This analysis of the narratives reinforces the understanding of resilience processes not as a result but as a complex and intertwined process between conditions and contexts, similar to authors that point out the interest in the concept of resilience in this dynamic and complex dimension (e.g. Luthar et al., 2000). It is also a concept that highlights the contributions of culture specificities (Ungar, 2008) but focuses on individual subjectivity and specificity (Yunes, 2003). The resilience process of migrants in this study assumes several configurations, such as the annulment of adversity's impact, developing alternative possibilities or overcoming adversities by integrating them into trajectories and life paths. It is important to note that these are naturally unfinished processes. The subjective meanings and aspects of individual migrants change over time and due to changes and shifts in the individual life paths. This aspect of mutability is stressed by the authors of the narratives analysis method (Fischer-Rosenthal & Rosenthal, 2004), which emphasise the hypothetical and temporary nature of the results.

In terms of the implications of clinical work with migrants, this study can be of great importance considering the way issues related to the country of origin are evaluated, since many migrants had life paths marked by adverse conditions even before migrating. As such, these hard conditions in the origin country may be related to difficulties experienced in the host country, where they are significant and recreated, therefore, requiring the attention of clinicians. On the other hand, in this article, we identify the dimensions of belonging and social, cultural and emotional attachments related to the need to be accepted. As such, the therapeutic relationship may constitute the possibility to develop important emotional ties in a therapeutic space (Bordin, 1994).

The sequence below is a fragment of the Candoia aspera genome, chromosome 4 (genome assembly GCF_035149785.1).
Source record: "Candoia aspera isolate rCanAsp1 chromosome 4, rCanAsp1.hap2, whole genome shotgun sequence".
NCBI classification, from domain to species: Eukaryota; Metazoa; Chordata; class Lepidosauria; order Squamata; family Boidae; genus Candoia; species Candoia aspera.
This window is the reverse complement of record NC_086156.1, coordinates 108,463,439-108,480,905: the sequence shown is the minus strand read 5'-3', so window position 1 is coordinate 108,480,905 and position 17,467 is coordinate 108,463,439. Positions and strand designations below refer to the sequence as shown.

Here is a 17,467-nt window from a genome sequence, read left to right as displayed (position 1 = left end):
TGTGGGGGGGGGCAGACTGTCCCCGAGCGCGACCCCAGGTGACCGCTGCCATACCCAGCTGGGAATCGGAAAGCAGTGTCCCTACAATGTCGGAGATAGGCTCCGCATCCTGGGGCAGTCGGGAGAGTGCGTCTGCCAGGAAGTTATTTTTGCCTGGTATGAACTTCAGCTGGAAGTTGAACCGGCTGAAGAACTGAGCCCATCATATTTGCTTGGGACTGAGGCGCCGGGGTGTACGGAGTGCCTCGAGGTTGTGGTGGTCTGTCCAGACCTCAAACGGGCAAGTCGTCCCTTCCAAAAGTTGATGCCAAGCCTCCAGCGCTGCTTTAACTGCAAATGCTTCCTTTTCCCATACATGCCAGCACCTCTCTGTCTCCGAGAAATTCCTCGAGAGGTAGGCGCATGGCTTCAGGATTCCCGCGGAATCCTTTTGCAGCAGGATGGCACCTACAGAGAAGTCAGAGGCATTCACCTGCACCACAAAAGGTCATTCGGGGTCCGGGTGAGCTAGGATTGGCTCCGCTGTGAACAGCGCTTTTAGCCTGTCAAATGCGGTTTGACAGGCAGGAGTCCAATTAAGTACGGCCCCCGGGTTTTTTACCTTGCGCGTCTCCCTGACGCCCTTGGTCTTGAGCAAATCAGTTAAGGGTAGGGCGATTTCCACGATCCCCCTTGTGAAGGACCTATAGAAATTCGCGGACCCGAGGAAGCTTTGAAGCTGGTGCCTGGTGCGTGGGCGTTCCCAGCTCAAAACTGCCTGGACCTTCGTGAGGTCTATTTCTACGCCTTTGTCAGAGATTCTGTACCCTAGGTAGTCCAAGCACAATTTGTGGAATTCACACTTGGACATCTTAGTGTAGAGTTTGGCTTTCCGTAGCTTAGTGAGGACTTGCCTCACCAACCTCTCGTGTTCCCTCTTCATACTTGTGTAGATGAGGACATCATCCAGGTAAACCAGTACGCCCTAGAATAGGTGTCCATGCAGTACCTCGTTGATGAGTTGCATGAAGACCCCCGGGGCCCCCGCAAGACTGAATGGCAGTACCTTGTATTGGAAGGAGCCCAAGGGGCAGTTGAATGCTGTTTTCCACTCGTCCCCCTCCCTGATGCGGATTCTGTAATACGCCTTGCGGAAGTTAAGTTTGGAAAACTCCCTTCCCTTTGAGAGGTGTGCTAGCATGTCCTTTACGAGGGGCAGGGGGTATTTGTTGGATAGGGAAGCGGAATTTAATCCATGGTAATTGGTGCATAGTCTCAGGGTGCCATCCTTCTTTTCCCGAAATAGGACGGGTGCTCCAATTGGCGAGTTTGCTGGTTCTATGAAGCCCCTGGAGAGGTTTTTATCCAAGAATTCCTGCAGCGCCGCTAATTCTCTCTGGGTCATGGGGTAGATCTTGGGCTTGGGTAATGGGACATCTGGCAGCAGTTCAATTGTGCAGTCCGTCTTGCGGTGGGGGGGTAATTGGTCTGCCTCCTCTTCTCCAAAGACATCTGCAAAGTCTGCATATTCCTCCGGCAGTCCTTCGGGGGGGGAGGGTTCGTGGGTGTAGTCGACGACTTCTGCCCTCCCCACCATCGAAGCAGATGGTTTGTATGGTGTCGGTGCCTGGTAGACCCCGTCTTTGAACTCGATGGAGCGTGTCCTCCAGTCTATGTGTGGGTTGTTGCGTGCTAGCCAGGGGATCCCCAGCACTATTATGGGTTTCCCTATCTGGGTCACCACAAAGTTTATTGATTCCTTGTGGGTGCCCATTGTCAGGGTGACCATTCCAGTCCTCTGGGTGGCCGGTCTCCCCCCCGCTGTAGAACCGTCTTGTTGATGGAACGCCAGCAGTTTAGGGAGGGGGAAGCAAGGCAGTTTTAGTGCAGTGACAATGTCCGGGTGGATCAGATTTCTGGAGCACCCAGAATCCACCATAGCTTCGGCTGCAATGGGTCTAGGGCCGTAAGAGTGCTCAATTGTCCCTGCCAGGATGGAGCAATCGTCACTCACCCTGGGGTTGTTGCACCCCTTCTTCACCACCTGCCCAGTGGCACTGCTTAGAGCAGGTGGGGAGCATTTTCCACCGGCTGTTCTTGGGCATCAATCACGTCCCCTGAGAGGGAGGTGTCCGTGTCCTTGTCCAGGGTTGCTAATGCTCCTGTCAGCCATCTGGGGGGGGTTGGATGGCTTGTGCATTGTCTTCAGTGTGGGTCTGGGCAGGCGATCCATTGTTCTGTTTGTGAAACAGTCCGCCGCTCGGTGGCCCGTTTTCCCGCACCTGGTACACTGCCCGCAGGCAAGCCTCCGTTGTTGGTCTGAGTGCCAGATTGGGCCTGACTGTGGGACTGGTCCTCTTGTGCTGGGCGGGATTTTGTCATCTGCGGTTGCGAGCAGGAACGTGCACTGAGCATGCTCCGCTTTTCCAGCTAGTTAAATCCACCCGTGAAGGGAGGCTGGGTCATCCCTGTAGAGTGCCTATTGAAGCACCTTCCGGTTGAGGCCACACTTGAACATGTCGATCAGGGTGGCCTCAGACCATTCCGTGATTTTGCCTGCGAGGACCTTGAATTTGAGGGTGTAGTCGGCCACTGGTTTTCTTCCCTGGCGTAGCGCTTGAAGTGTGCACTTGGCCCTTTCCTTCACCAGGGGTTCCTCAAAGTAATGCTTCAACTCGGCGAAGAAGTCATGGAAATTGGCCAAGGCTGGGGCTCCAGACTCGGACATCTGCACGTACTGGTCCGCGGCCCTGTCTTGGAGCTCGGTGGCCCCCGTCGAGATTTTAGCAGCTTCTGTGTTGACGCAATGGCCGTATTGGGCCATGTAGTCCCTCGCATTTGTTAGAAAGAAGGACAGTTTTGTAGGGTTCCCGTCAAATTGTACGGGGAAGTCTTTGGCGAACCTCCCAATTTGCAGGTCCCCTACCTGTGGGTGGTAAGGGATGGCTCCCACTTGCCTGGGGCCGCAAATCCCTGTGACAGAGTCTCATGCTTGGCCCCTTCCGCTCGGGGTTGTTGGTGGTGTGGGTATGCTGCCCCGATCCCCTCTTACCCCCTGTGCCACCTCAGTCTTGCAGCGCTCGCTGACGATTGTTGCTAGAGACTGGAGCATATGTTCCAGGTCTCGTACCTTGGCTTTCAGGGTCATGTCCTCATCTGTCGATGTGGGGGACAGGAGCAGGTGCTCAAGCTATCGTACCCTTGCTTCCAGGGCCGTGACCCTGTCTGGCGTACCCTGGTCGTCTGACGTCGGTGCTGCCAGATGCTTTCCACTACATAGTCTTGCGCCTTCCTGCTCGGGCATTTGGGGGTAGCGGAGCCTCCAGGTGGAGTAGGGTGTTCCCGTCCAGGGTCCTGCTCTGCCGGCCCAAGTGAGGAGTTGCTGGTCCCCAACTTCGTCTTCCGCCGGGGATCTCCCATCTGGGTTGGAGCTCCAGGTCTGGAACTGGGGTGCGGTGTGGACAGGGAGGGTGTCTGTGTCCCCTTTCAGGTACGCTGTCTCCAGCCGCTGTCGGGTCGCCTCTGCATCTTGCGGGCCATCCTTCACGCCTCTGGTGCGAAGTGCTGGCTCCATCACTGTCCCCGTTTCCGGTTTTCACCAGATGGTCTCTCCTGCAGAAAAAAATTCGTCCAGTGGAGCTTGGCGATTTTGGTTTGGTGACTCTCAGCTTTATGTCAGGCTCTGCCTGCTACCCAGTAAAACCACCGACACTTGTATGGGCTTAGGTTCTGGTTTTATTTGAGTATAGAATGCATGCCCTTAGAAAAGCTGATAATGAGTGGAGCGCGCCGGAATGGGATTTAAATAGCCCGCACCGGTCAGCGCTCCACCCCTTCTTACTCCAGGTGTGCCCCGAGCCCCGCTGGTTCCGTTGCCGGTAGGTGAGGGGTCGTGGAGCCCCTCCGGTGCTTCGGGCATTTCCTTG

Regarding the limitations of this study, we concede to the fact that the analysis of narratives is always hypothetical and temporary in nature, as suggested by the authors (Fischer-Rosenthal & Rosenthal, 2004). This implies that the analysis in this study will certainly change with the permanence of migrants over time in the host country. Another limitation is regarding the fact that the study was conducted with Cape Verdean migrants who shared the commonality of leaving the country of origin to pursue further studies in Portuguese universities. This analysis is possibly insufficient to analyse the experiences of the Cape Verdean migrants who arrive in Portugal in other contexts and age groups. Due to this specificity of young participants and their stay in Portugal (only three years in some cases), the biographical narratives contained little information on life in Cape Verde, making it difficult to capture the sense and meanings they attribute to this period before migration.

 

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Historial do artigo

Recebido: 16/02/2016

Aceite: 30/10/2016

Publicado: 12/2016

 

cCorrespondence to:

Sandra Roberto, Avenida das Forças Armadas, Edificio II, 1649-026 Lisboa, Portugal E-mail: sandragasroberto@gmail.com